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19 For that which befalleth the sons of men befalleth beasts; even one thing befalleth them: as the one dieth, so dieth the other; yea, they have all one breath; so that a man hath no preeminence above a beast: for all is vanity. —  Ecclesiastes 3:19

 

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I fear the animals regard man as a being like themselves, seriously endangered by the loss of sound animal understanding; they regard him perhaps as the absurd animal, the laughing animal, the crying animal, the unfortunate animal.    —  Friedrich Nietzsche

The Muslim world thinks it is time for war. The Christian world thinks its a time of persecution.

Wait for it. Let that sink in.

The hands of the clock of monotheism haven’t moved in over 2000 years. Think about that for a minute.

It’s time to get a new clock.

Morality Is Written On Our Hearts

“I will put My Law within them, and on their hearts will I write it; and I will be their God, and they will be My people” – Jeremiah 31:33-34
All human beings have an innate sense of right and wrong, an innate sense of the way they ought to behave. This sense is called the natural, moral law. It is God’s law of right vs. wrong literally written on our hearts, woven into the very fabric of who we are.
Despite all that, believers choose to follow their “good book” instead
’nuff said
MAL

What If There Is A God?

There are people that do not understand my position on belief. Perhaps it is time to explain it again.

Atheism simply defined is, “Someone who LACKS BELIEF in a god or gods.”  So as an atheist I would never claim to KNOW that there are no gods.  In this context atheism is nothing more than the rejection of the proposition, “a god or god’s exist.”  It is not the positive statement, “there is no god.”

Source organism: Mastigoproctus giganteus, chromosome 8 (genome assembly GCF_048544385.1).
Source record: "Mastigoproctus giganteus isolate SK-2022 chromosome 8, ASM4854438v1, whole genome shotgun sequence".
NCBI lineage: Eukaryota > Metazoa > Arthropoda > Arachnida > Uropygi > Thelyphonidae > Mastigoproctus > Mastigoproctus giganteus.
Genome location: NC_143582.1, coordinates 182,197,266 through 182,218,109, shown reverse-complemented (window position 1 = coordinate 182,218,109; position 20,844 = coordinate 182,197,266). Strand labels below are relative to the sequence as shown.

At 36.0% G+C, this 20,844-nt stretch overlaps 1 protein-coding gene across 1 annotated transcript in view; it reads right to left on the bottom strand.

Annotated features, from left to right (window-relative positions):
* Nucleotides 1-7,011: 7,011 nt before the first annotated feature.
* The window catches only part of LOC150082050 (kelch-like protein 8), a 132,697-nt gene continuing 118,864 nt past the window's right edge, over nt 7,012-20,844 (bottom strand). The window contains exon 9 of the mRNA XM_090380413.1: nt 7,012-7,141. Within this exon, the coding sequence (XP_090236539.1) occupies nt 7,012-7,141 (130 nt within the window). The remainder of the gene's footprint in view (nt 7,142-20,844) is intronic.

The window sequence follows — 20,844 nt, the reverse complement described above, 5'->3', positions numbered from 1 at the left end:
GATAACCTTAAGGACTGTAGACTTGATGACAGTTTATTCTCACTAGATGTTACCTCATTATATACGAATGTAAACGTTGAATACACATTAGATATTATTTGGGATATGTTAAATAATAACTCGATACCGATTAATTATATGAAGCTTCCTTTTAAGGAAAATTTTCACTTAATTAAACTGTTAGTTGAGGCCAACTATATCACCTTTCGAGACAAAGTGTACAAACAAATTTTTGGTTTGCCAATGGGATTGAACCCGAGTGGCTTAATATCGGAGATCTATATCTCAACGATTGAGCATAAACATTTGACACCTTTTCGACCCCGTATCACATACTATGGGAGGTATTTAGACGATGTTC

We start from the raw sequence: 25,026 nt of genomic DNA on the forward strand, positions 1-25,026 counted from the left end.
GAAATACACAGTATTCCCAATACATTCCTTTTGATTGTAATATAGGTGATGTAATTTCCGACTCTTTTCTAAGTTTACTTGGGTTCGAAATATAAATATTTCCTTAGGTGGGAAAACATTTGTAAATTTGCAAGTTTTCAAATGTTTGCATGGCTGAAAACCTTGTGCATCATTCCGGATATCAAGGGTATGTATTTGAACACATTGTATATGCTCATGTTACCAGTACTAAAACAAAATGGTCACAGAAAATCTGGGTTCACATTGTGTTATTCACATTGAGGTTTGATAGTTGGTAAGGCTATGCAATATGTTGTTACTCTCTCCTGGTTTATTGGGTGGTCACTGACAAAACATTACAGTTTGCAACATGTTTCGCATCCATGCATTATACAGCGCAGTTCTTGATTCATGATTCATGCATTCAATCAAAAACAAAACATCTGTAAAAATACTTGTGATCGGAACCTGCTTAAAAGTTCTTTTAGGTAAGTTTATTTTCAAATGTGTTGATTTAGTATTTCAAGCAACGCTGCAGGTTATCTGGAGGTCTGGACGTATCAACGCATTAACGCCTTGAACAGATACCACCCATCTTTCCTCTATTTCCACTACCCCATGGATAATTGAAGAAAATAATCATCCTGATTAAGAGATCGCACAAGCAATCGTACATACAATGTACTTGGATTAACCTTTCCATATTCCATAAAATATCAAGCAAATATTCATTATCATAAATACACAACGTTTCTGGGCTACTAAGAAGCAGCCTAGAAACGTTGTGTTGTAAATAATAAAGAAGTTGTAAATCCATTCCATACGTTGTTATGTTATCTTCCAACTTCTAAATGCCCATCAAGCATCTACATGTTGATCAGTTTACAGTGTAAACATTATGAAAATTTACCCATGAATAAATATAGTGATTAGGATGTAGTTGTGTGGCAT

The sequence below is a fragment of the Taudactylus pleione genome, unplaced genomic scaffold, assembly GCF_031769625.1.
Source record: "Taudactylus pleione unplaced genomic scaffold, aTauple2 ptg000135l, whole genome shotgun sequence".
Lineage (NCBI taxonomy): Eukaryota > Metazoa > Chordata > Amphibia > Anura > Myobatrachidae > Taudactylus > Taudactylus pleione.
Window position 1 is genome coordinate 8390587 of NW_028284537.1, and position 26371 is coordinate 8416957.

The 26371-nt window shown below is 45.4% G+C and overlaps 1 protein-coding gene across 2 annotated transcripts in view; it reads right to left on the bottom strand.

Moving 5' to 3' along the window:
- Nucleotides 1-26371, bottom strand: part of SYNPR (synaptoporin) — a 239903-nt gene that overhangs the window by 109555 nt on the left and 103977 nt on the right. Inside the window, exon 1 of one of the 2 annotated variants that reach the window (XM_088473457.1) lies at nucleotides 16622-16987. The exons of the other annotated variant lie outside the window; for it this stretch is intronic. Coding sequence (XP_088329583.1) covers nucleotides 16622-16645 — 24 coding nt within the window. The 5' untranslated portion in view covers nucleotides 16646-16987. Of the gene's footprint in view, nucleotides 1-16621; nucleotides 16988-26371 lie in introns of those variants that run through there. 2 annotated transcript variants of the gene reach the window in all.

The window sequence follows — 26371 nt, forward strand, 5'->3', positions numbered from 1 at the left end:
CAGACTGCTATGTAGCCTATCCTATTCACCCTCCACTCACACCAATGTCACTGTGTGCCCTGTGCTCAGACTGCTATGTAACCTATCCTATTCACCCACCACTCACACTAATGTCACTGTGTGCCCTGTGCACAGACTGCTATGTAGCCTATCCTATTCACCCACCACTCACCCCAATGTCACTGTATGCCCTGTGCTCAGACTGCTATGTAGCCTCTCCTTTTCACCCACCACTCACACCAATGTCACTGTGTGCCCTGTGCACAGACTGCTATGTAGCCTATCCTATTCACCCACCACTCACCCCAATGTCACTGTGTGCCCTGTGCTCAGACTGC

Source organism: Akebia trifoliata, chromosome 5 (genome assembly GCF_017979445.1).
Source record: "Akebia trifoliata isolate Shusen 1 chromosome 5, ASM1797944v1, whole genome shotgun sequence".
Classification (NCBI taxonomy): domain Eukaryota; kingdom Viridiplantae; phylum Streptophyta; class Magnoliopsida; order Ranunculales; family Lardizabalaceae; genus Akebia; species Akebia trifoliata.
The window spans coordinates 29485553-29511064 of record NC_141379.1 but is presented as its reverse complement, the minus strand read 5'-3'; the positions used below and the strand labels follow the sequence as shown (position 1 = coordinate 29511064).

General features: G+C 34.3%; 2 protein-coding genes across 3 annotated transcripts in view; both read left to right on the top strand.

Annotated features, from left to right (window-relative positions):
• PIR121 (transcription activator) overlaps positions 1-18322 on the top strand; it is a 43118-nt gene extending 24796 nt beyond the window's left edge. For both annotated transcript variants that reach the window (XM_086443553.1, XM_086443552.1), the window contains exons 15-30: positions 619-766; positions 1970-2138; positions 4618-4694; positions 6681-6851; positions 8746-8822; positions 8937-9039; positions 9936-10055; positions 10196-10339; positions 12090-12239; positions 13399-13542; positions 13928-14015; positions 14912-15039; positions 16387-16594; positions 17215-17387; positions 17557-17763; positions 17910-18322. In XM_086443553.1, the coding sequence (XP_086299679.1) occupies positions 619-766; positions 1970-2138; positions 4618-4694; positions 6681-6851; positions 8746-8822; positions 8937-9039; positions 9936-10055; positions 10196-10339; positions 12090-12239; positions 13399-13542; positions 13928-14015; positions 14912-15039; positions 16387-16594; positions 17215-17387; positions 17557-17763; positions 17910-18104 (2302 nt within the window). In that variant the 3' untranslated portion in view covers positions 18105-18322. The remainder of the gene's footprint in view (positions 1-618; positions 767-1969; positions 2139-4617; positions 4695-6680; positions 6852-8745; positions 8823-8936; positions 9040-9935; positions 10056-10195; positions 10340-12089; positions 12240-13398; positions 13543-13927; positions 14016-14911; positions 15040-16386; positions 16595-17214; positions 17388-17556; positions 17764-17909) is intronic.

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As an atheist I agree completely. I further posit that the probability of a god is zero. Further, if a god exists and that god is like the description of the god of Abraham that god is not worthy of my desire, accolades, or worship. If there is a god that exists as described by deists it does not care what words I use nor who I sleep with and how. If a god exists and judges me by moral means then it will judge me based on the morality I know rather than that offered in the offensive books of human made religions. If a god exists and has the fortitude to judge me at all, it can judge me by my morality and treatment of my fellow animals. If it indeed has the power of judgement, it can judge me on how I’ve treated others. If indeed there is a god who has any need or want to judge me, it can judge me as I have lived or it can do as it wishes but I will not worship it. For a being to acquire my worship requires what no god of human design or understanding can do. The YHWH-ists claim their god is omniscient yet that god has failed to meet the criteria I set forth. For those that think I am not permitted to set forth the criteria I am open to them showing me their god so that their god can explain to me personally what the rules are. I’m not saying I will accept any old god and his rules, but if there is argument about my understanding it will require the actual god to explain to me the differences. Without that there is no such thing as free will and I claim my right to free will now and always. Let some god who wants to be king explain any differences to me personally. I need no middle man arguments. Any god who would deem me unworthy of such effort is unworthy of my praise and worship and will likely garner my desire to kill it. If that is not clear enough for the theist, then I can use more words.